We've talked before about how one of the hottest food industry trends of the past several years — the gourmet food truck — has driven innovations in both cuisine and marketing. But there is some concern that meteoric proliferation has created an unstable, unsustainable market.
Some are predicting the bubble may burst soon.
So what’s the reality? Is the food truck a fad, or is it here to stay? What successes have food truck entrepreneurs realized to date and where have they gone wrong? Here's our breakdown.
Is the food truck past its prime?
The faddishness that first brought food trucks to the fore is definitely losing ground.
Let's face it— in 2014, there's a food truck on every corner. Even in their attempts to stand out from each other, by offering strange taste experiments like Irish-Eritrean fusion or wassail on the go (one supposes, for that busy downtown medieval vassal who is late for his next grain-threshing or sheep-shearing appointment), food trucks aggregate toward one common aesthetic— their rather palpable attempts just to be odd.
It's the same spirit that meme-ified "Keep Austin Weird." In striving to stand out as individuals, food truck entrepreneurs aggregate to form a new herd mentality. Counterculture will inevitably pass into the mainstream. It's the way of things.
Now, with food trucks on cruise ships and a food truck-inspired film, the blossom seems to be off the rose. But does that mean that the food truck is destined, as the Millennials grow up, to motor off into the sunset?
To understand food trucks, one must examine the case for food trucks.
Writing for Salon, author Daniel d'Addario seems to have identified the phenomenon's genesis.
"What was the food truck?," he asked. "It’s hardly a new phenomenon— they’ve been choking lanes in pedestrian thoroughfares for years— but some combination of a burgeoning foodie culture and an endless-recession emphasis on thrift have brought them to the fore as, effectively, restaurants. Prior to their reinvention as a mobile, gustatory signifier for that which is cool, they were the most efficient way to distribute simple food out there."
The pitfall, he notes, is that many food truck entrepreneurs focused all their efforts on novelty— unexpected flavors, app-based ordering, punk-inspired guerilla marketing and silly social media campaigns— but forgot the underlying economic trends that made food truck operations attractive in the first place.
That, according to d'Addario, is where venture death really lies in wait.
"There’s a twee effect at work here; food trucks are able to charge a markup or get placed in novel locations simply by dint of their veneer of hipness," he wrote. "Something utilitarian, a mobile restaurant able to serve a varied clientele quickly and economically, has been digested as kitschy fun."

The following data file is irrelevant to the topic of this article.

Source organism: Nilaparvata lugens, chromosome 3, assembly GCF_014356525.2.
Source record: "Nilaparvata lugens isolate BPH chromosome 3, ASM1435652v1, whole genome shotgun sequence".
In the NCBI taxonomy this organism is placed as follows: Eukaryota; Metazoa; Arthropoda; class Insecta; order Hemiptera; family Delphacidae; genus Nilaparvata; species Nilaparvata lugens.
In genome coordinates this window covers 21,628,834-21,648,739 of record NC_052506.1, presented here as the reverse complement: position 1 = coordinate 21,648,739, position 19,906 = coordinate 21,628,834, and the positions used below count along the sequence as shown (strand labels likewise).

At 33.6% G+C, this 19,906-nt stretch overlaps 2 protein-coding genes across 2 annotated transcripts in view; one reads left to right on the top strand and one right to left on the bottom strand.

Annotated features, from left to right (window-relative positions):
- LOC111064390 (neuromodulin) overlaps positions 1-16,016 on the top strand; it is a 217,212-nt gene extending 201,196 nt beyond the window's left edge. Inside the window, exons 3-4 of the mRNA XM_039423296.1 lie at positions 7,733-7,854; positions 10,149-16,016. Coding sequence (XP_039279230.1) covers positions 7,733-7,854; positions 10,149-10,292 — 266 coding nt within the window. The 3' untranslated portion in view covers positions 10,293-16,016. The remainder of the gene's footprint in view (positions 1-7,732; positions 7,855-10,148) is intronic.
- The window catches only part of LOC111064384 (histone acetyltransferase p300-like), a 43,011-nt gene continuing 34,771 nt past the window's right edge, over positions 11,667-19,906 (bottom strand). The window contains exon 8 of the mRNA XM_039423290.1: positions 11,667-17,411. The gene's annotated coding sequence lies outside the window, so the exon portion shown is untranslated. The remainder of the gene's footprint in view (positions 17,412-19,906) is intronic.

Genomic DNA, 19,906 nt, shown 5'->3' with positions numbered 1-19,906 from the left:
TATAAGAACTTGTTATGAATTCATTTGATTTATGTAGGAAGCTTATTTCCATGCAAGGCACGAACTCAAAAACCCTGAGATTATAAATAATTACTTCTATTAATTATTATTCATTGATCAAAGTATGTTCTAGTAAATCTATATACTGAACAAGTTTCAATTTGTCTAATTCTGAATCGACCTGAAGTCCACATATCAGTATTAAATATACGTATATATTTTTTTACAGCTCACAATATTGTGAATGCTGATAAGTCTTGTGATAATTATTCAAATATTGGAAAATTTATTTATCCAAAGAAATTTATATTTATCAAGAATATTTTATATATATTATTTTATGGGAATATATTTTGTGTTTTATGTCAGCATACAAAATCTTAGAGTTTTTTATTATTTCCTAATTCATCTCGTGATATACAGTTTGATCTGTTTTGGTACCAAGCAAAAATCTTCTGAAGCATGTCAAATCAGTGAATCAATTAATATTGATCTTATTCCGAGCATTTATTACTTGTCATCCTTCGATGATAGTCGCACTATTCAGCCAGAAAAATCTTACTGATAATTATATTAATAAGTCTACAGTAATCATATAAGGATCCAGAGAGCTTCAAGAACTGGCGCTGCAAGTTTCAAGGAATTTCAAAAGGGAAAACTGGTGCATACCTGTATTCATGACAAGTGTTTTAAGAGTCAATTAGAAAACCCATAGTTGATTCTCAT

Some food truck operators are opening freestanding restaurants. But the transitions haven't always been easy.
Food trucks have demonstrably shaped brick-and-mortar cuisine. Their abilities to directly market to hungry crowds and function as a de facto rolling test kitchens have undeniably been a godsend for some restaurateurs.
But, as Cincinnati-based Mr. Hanton's Handwiches (purveyor of the formerly unconscionably-named "Mussolini" Italian Sausage— now just Italian Beef Sausage sandwich — read your history before naming menu items, people) found out, it's not so easy to go the other way.
As a well-known food truck around the Cincinnati area, the business expanded in 2013 to include a storefront in a brand new, high-rent, mixed-use development in the uptown Clifton neighborhood. Banking that the gourmet hot dog and cheesesteak offerings which had proven successful on its mobile platform, as well as a location directly next door to the University of Cincinnati’s 40,000 hungry students, would be enough to sustain and grow its business, Mr. Hanton's went all in.
But in June, 2014, less than a year after having opened, the storefront closed down.
The model, it seems, had a flaw. And although Mr. Hanton's food truck still does a brisk trade on weekends outside trendy white collar bars, one is left wondering if the abortive attempt at a stationary location permanently damaged its long-term prospects.
And they're not the only ones.
Food truck operators nationwide have begun to feel the rubber band snapping back. Some are moving into more traditional catering businesses— keeping the low overhead model, but foregoing the kitsch— and some are getting out entirely.
As with all food industry trends, there is a boom and bust cycle.
Yes, the likelihood is that we will see a fall-off in the number of food trucks. But even before they became a hip trend, they had their place. Food trucks are rolling billboards. They're comparatively low on overhead. And they offer the perfect opportunity for taking a few risks with the cuisine.
Food truck patrons want— even expect— an element of strangeness and novelty in the food and in the presentation. It's OK for restaurateurs to get out there and have fun. But if you are trying to be hip just to be hip, you're probably setting yourself up for failure.
Keep things simple. Food trucks are great in that their limited space and limited cooking time also limit portion sizes, thereby driving down waste and food cost. Concentrate on providing simple, fresh food with a little flair. And once you find your productive parking locations, return to them again and again.
Stay flexible. Be agile. Use your visibility to drive traffic to your standalone restaurant, or to grow your food truck fleet, but never allow the allure of assumed hipness to blind you to business realities and changing food industry trends.
Consumers dig honesty. Pretentiousness quickly wears thin.